Researching the needs and reporting on the status of the work in any given country is a relatively new aspect of missionary effort. In the past, many individual Christians and Christian organizations tended to ignore such information gathering and study as unimportant, too time-consuming and not realy helpful. But just as Joshua sent out the spies to survey the land and report on its condition before the children of Israel moved out in obiedience to God's command, many more missionaries and Christian workers are finding research information invaluable in laying their plans. Good research helps to identify the ever-changing picture of the unfinished task. It helps to identify who is working in the field and where. It helps eliminate duplication of efforts and wastage of precious resources. Research helps us know where we've been and where we are so that we can know where we should go next and how best to get there.
India has been one of the most difficult countries to research. The country is like an intricate mosaic -- many complex pieces that fit together into a whole.
Gathering acurate information about the people themselves and the state of the missionary effort there has been complicated by the deeply entrenched caste system that separates people into socially distinct and unmixable groups and by the incredibly large number of languages and dialets spoken within India, not to mention the hundreds of tribes and religious groups that make up her population.
Much progress has been made in the last few years to "spy out the land and its inhabitants" and to give an accurate and up-to-date picture of the challenges and the opportunities. The India Missions Association, in partnership with Gospel for Asia, has researched and published very informative and accurate books on what has been done so far and the work yet to be done to complete the task of evangelization within India. They have defined the work according to language groups, PIN (Zip) codes, and unreached people groups in the country. The "People of India Project" launched in 1985 by The Anthopological Society of India (ASI) under the leadership of its director, Dr. K. N. Singh, is working toward the completion of one of the most far-reaching ethnographic studies this century. Five hundred scholars spent over 26,000 field days to compile information for these volumes. The information is up-to-date and invaluable to those working to finish the task by the year 2000. For instance, it was previously thought that there were some 1500 different languages spoken by India's nearly 2800 communities. But the ASI research revealed that there were really only 325 different languages. What a difference this finding makes to those missionaries, pastors and evangelists in the field!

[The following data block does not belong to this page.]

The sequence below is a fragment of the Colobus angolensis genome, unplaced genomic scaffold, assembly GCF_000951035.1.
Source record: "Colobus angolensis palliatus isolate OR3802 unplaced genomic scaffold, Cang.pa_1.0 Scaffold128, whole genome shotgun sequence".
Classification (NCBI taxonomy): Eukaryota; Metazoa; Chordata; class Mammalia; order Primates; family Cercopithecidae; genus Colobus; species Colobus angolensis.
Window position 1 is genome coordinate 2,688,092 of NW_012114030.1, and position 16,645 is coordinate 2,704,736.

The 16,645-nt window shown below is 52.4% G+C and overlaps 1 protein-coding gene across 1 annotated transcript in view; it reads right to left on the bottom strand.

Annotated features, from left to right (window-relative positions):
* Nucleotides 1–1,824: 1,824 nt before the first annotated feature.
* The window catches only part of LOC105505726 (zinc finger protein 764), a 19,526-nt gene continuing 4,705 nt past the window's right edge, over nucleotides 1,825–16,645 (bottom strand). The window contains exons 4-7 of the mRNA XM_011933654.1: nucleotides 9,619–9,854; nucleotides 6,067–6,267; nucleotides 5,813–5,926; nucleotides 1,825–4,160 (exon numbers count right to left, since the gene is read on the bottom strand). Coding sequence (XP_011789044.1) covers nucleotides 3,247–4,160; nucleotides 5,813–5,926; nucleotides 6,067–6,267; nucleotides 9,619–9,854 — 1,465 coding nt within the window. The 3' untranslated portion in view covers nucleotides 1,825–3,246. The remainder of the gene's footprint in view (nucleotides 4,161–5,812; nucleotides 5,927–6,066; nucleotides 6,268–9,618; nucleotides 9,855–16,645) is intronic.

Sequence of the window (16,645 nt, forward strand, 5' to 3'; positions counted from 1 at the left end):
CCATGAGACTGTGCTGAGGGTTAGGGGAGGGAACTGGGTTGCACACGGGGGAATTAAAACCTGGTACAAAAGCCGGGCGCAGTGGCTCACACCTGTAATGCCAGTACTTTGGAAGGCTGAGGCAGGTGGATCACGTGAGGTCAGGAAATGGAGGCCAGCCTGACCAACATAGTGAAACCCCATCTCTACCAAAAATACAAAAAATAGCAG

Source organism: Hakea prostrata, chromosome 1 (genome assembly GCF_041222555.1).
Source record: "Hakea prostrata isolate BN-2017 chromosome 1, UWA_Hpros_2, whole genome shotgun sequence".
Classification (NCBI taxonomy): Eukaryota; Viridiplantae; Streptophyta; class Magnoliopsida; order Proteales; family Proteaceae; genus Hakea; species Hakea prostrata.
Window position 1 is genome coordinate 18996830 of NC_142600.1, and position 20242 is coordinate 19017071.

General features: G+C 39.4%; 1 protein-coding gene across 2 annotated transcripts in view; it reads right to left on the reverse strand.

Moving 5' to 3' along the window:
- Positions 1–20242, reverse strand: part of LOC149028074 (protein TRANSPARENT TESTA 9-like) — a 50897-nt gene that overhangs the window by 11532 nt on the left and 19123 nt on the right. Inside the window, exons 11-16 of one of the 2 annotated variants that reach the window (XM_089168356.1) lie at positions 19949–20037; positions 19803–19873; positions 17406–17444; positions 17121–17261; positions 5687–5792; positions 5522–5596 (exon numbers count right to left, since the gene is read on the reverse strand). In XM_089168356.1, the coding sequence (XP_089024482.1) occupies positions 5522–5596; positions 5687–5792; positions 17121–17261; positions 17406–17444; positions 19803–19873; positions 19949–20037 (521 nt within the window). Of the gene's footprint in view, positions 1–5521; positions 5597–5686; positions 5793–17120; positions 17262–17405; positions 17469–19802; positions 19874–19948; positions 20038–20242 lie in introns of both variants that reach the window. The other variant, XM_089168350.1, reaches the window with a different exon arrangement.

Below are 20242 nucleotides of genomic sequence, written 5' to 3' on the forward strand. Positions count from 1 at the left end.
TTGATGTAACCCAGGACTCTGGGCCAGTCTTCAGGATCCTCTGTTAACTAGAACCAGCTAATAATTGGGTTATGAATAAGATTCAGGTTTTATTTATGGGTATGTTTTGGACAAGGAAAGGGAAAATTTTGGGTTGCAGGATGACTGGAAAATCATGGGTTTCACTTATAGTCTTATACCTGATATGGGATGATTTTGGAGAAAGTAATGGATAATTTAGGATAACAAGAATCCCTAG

Perhaps never before has this kind of information on India been so carefully surveyed, prepared, well-published and distributed. In this, the North India-Hindi Belt is unique. We do not believe it is accidental. God is allowing us to "spy out the land" that we might go in and claim both it and its inhabitants for Him.
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